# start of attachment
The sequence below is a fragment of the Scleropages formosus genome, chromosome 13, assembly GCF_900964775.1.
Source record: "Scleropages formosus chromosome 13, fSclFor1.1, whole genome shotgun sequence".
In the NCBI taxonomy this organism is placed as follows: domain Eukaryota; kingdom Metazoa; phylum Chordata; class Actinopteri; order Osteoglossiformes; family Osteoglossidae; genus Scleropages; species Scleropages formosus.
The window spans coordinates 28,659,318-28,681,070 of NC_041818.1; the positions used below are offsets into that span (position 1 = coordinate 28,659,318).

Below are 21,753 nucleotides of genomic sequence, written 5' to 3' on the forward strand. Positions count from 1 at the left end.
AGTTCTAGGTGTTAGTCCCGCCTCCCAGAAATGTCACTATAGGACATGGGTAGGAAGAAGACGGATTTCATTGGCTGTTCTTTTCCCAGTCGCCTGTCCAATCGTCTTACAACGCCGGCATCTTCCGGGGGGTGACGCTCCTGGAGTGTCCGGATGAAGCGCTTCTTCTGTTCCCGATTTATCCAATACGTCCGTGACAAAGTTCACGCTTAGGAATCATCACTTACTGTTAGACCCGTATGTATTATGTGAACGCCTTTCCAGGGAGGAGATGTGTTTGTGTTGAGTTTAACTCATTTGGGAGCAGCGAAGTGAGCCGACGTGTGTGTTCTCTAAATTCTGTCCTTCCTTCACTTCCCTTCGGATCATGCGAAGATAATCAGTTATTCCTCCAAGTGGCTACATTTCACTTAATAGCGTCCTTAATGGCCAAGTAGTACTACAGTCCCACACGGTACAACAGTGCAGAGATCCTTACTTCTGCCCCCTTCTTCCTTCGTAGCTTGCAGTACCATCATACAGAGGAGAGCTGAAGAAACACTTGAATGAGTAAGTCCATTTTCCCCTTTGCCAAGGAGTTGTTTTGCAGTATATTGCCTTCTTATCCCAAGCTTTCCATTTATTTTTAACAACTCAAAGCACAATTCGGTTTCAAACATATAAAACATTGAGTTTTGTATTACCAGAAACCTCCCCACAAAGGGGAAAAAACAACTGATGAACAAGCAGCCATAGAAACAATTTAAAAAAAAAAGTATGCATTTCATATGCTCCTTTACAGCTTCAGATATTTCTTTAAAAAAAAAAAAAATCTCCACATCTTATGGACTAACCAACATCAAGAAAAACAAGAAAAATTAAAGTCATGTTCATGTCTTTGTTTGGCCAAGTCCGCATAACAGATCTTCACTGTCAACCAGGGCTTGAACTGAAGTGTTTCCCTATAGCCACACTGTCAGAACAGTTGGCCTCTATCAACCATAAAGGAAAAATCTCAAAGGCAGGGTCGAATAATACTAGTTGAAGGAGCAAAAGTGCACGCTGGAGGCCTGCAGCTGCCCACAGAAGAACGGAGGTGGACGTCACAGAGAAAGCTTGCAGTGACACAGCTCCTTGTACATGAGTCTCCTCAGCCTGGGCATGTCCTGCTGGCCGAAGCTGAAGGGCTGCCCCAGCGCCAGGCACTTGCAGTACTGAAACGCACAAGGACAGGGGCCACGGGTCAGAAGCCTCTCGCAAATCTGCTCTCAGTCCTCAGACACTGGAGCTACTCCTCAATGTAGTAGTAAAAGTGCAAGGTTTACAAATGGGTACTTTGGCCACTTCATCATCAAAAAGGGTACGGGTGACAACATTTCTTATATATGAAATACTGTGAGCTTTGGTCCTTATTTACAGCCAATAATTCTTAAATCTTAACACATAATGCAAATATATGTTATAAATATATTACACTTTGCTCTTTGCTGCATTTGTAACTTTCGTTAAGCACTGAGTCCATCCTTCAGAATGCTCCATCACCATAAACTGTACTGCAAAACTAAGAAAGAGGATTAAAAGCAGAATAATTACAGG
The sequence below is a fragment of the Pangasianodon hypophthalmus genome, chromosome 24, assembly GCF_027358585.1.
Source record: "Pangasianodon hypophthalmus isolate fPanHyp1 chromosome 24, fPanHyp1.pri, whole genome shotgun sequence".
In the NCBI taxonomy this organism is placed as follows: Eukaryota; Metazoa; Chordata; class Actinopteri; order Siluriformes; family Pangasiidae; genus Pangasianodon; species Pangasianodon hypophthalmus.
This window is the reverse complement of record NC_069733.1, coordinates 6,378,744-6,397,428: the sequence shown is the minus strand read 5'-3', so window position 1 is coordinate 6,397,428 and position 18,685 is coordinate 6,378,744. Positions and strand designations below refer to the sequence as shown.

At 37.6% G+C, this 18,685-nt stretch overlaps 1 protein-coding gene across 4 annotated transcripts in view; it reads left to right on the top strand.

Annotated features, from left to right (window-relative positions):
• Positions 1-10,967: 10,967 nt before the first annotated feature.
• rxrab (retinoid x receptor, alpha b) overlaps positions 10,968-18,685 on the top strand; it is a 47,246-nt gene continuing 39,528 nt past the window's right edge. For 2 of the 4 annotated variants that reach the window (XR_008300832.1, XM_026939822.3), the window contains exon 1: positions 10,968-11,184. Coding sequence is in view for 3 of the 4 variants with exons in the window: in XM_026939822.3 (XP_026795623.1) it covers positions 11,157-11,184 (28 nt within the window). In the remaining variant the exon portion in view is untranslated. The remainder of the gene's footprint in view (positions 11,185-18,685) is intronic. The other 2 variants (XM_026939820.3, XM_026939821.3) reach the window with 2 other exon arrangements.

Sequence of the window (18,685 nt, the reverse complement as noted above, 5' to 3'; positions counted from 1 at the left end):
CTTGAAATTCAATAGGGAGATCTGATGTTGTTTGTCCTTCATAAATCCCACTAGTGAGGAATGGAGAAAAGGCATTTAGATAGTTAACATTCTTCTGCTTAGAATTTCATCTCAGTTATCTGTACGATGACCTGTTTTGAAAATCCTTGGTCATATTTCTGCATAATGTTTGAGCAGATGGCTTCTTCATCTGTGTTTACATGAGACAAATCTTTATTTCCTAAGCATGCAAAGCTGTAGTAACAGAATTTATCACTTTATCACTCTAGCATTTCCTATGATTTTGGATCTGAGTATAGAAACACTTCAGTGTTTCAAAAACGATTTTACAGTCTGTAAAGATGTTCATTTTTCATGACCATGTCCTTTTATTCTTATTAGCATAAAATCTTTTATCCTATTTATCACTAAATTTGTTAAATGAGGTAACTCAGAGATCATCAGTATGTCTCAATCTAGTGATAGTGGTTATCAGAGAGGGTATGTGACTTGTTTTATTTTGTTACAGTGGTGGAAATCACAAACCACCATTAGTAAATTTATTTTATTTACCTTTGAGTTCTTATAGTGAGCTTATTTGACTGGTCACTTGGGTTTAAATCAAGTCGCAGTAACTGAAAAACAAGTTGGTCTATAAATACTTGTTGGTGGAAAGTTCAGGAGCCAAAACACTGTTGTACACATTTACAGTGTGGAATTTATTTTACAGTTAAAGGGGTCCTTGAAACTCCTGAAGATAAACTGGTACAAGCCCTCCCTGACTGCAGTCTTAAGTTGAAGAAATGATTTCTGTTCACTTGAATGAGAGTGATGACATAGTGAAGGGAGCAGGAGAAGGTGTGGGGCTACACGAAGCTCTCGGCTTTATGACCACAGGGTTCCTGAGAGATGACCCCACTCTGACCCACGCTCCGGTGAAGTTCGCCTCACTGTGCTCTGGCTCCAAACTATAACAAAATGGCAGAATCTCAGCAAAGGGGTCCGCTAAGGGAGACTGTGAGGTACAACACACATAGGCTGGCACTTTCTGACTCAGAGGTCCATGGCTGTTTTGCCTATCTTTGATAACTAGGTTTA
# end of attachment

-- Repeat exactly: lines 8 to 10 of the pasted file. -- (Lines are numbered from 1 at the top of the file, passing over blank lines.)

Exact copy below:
Source record: "Pangasianodon hypophthalmus isolate fPanHyp1 chromosome 24, fPanHyp1.pri, whole genome shotgun sequence".
In the NCBI taxonomy this organism is placed as follows: Eukaryota; Metazoa; Chordata; class Actinopteri; order Siluriformes; family Pangasiidae; genus Pangasianodon; species Pangasianodon hypophthalmus.
This window is the reverse complement of record NC_069733.1, coordinates 6,378,744-6,397,428: the sequence shown is the minus strand read 5'-3', so window position 1 is coordinate 6,397,428 and position 18,685 is coordinate 6,378,744. Positions and strand designations below refer to the sequence as shown.